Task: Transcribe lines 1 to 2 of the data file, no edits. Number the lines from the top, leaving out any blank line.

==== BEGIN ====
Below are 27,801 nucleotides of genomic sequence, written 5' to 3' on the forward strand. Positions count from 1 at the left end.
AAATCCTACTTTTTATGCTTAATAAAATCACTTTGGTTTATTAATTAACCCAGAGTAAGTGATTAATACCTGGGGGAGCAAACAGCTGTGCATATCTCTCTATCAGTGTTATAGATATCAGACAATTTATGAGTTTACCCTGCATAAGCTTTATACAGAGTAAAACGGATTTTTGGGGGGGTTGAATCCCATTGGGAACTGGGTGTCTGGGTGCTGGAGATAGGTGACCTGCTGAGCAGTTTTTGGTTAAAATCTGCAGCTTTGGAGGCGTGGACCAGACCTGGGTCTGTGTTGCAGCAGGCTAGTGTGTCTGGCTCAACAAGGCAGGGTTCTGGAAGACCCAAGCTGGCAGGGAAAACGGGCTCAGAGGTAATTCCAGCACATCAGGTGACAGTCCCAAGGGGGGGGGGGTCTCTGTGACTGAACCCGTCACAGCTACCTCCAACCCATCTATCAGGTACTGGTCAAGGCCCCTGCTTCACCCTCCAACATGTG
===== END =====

Below are 27,801 nucleotides of genomic sequence, written 5' to 3' on the forward strand. Positions count from 1 at the left end.
AAATCCTACTTTTTATGCTTAATAAAATCACTTTGGTTTATTAATTAACCCAGAGTAAGTGATTAATACCTGGGGGAGCAAACAGCTGTGCATATCTCTCTATCAGTGTTATAGATATCAGACAATTTATGAGTTTACCCTGCATAAGCTTTATACAGAGTAAAACGGATTTTTGGGGGGGTTGAATCCCATTGGGAACTGGGTGTCTGGGTGCTGGAGATAGGTGACCTGCTGAGCAGTTTTTGGTTAAAATCTGCAGCTTTGGAGGCGTGGACCAGACCTGGGTCTGTGTTGCAGCAGGCTAGTGTGTCTGGCTCAACAAGGCAGGGTTCTGGAAGACCCAAGCTGGCAGGGAAAACGGGCTCAGAGGTAATTCCAGCACATCAGGTGACAGTCCCAAGGGGGGGGGGGTCTCTGTGACTGAACCCGTCACAGCTACCTCCAACCCATCTATCAGGTACTGGTCAAGGCCCCTGCTTCACCCTCCAACATGTG